Days of High Adventure
A Key Tip to Creating a Memorable Tabletop RPG Campaign

CJ Miozzi | 1 Sep 2014 20:00
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Important events

Sometimes, the opposite of subtlety is desired. The theme is important to your story, so suitably important events should revolve around your theme.

"Your players will tap their feet to the rhythm of the beat."

In my campaign, the players found themselves traveling through an isolated mountain range and became implicated in a longstanding rivalry between a camp of trolls and a camp of ettins. They wound up having to pick a side and partake in an all-out war that would completely wipe out one side or the other. The entire scenario actually served as an allegory for the two warring kingdoms.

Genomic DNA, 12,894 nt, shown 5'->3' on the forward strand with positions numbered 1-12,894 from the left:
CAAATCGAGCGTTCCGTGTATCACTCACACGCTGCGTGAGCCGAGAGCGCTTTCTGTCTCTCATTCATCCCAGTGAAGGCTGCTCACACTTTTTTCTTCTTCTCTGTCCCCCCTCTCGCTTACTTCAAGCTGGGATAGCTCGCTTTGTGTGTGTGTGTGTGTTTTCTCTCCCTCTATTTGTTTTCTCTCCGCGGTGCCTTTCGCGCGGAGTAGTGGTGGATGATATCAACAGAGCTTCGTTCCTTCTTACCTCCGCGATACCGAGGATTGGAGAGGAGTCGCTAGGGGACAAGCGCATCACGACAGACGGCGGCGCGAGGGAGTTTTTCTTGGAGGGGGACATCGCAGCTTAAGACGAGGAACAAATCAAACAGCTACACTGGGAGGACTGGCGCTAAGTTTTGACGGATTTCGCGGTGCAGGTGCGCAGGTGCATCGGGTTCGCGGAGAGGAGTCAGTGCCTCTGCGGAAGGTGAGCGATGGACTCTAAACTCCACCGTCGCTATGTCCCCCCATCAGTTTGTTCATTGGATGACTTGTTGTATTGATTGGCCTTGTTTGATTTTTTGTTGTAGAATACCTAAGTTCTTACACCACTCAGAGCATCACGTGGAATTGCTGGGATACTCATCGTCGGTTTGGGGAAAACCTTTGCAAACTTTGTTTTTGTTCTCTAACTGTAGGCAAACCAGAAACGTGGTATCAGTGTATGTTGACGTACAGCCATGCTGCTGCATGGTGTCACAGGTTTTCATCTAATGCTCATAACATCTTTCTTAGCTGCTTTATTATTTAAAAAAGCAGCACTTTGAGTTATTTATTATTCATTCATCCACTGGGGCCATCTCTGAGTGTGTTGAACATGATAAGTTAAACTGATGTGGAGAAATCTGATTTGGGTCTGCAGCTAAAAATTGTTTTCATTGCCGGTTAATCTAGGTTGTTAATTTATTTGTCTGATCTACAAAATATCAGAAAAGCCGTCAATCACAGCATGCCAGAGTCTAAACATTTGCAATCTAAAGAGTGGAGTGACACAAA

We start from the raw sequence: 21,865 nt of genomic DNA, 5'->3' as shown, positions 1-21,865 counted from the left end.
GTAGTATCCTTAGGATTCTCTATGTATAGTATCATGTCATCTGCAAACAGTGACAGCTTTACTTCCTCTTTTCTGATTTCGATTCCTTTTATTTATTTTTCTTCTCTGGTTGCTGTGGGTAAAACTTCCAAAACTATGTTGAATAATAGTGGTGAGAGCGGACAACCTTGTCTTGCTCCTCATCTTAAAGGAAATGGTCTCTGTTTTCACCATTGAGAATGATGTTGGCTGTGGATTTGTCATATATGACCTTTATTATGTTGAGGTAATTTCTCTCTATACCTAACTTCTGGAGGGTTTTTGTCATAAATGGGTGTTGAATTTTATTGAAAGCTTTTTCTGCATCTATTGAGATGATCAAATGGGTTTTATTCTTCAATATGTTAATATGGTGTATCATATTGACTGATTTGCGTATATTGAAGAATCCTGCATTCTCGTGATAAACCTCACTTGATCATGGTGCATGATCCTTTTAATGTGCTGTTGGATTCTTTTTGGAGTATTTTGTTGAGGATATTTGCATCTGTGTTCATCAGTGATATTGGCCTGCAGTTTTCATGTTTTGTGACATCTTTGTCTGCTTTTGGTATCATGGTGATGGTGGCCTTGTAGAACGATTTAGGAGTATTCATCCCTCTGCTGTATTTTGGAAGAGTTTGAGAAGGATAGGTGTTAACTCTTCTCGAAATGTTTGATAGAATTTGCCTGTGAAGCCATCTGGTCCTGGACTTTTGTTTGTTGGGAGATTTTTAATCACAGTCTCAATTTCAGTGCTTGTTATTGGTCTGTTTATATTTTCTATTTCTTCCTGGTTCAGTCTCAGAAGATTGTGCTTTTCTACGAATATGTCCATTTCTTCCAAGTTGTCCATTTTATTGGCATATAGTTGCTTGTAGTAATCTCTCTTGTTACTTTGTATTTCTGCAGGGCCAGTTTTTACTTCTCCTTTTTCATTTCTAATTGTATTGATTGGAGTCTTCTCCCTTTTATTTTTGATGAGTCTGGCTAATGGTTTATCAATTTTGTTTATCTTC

An important scene involved the players passing through the war front during a lull in the action. After two dozen sessions spent hearing about the war and seeing the effects of the war, they were finally going to get a glimpse of the armies. To lend proper pomp to the scene, I provided evocative descriptions and accompanying music.

The final mission of the campaign was when they actually fought small-scale skirmishes against the enemy army in a strategically important location that was impassable by an entire army, and the conclusion of the campaign saw an end to the war.

Send a message

Themes in stories often carry a message, often out of necessity based on the actions taken by the protagonists and antagonists. Again, it's best to avoid being heavy-handed here unless you know your players feel the same way as you. If your theme is religion and your message is "religion is bad," you may offend someone.